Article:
Navy Region Northwest Holds Security Awareness Training

Tuesday, June 19, 2007
Navy Region Northwest security managers held security awareness training for Sailors and DoD civilians at Naval Base (NB) Kitsap Bangor Theater, June 14. The training covered topics such as standards of conduct, reporting changes in a person’s personal life that are of security interest and complying with security regulations and procedures established to protect classified information.

"This training is driven by SECNAV M-5510,” said Vic Arcaria, Navy Region Northwest security manager. “It must be given once a year to all personnel who have access to classified information in an effort to enhance security awareness." According to Steve Manson, Navy Region Northwest assistant security manager, the number of people who showed up to the briefings exceeded expectations. “By the time we are done giving the brief to all of the region bases, we will have briefed more than 2,000 people about security awareness,” said Manson. “We did two briefs at NB Kitsap Bremerton, yesterday. There were so many people who showed up at one of the briefs, we had to turn them away at the door because we had reached capacity of the auditorium.” The security awareness training is an annual requirement directed to all commands by the Chief of Naval Operations. “I learned a lot of information I didn’t know about,” said Gunner’s Mate 1st Class (SW) Joel Hernandez, NB, Kitsap Bangor Small Arms Training Center. “I didn’t know I had to complete a course on Navy Knowledge Online before I took a trip out of country.”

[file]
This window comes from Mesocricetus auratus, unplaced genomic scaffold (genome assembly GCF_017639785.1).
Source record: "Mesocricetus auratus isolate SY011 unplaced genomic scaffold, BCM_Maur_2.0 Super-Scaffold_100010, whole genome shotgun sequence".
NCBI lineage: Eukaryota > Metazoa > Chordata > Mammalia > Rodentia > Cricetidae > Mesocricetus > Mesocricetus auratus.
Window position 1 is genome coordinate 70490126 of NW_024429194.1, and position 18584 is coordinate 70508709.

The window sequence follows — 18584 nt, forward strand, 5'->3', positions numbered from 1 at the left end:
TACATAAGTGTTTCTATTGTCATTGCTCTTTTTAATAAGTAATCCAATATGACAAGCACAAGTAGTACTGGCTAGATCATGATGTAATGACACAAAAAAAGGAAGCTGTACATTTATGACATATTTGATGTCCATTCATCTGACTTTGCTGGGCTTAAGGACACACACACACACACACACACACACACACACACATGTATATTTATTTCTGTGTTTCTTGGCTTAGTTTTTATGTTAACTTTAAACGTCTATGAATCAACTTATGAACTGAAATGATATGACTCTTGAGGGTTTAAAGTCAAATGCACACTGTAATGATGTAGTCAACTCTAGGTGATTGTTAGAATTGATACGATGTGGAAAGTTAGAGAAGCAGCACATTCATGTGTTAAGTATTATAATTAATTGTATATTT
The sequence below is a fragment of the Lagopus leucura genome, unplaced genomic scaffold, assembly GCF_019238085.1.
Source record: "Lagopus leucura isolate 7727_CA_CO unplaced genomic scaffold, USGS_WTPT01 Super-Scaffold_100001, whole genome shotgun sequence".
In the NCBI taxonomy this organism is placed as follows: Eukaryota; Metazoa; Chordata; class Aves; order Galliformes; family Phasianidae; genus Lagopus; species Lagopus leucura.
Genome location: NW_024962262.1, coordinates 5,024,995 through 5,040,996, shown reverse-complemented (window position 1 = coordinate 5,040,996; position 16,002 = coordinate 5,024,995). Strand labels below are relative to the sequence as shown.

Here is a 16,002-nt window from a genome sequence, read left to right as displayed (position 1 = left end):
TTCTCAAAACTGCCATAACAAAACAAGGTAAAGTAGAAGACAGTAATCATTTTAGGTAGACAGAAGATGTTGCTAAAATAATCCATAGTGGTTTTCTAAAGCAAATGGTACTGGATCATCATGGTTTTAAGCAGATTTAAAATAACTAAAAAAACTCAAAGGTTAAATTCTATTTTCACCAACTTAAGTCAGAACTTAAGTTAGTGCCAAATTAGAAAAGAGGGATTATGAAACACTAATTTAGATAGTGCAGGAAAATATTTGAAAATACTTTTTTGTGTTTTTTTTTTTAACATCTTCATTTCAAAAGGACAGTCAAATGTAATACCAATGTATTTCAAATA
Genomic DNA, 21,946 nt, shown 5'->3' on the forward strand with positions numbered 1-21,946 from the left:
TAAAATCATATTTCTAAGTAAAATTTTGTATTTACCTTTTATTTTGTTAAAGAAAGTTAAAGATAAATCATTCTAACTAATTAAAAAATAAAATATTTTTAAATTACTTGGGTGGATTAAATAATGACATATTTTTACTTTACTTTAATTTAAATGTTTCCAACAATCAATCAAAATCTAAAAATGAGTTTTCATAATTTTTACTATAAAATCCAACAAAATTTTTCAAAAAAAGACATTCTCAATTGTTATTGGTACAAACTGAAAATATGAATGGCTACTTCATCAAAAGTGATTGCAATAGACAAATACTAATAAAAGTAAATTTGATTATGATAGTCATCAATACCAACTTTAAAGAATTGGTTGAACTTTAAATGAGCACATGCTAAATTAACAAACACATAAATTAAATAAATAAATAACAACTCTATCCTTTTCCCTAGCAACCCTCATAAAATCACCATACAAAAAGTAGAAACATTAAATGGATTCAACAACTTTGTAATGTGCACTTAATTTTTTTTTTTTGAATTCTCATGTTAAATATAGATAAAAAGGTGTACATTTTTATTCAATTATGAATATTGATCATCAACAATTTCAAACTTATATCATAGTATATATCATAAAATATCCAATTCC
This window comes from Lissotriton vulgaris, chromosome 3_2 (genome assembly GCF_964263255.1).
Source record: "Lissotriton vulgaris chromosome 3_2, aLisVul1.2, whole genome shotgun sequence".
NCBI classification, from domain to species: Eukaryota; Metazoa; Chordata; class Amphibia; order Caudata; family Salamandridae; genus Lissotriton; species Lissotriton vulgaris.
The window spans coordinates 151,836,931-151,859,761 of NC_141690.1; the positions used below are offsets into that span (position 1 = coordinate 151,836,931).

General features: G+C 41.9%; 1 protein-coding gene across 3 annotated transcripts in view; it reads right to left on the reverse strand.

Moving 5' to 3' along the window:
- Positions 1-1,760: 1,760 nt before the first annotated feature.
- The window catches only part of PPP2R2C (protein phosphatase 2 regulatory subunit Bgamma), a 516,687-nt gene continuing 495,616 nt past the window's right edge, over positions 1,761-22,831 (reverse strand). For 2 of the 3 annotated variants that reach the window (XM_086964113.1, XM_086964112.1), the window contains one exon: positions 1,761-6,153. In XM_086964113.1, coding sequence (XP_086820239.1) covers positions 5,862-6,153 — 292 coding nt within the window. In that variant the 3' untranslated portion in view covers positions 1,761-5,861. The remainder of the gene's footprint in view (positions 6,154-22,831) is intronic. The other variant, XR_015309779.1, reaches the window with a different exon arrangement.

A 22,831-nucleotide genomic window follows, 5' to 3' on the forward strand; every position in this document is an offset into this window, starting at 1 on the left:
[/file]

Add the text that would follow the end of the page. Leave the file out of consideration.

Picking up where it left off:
In the last six to eight months, there has been an increase of financial issues and criminal activity affecting peoples' security clearances. “We do this to take care of the warfighter,” said Manson. “Eighty percent of the information gathered by terrorists to harm Americans is gathered by unclassified means such as the Internet or the media. I feel there is a huge impact in what we are doing and by the amount of questions being asked, I feel the information is getting across to them.” Anyone who has been eligible to have access to classified material is held accountable for any classified information they may have come across for 70 years. “If there is one thing attendees can take away from this briefing, it would be the strong reminder to be constantly on guard in protecting information vital to national security,” said Arcaria.

“This was mostly a refresher to me, but this training is important because you don’t want any classified information to get into the wrong hands,” said Gunner’s Mate 1st Class (SW) Jene Kim, NB Kitsap Bangor Small Arms Training Center. “Training like this is important because in the long run, it can prevent stuff like the attacks on the World Trade Center.”

By Mass Communication Specialist 2nd Class (AW/NAC) Eric J. Rowley Fleet Public Affairs Center Det. NW.

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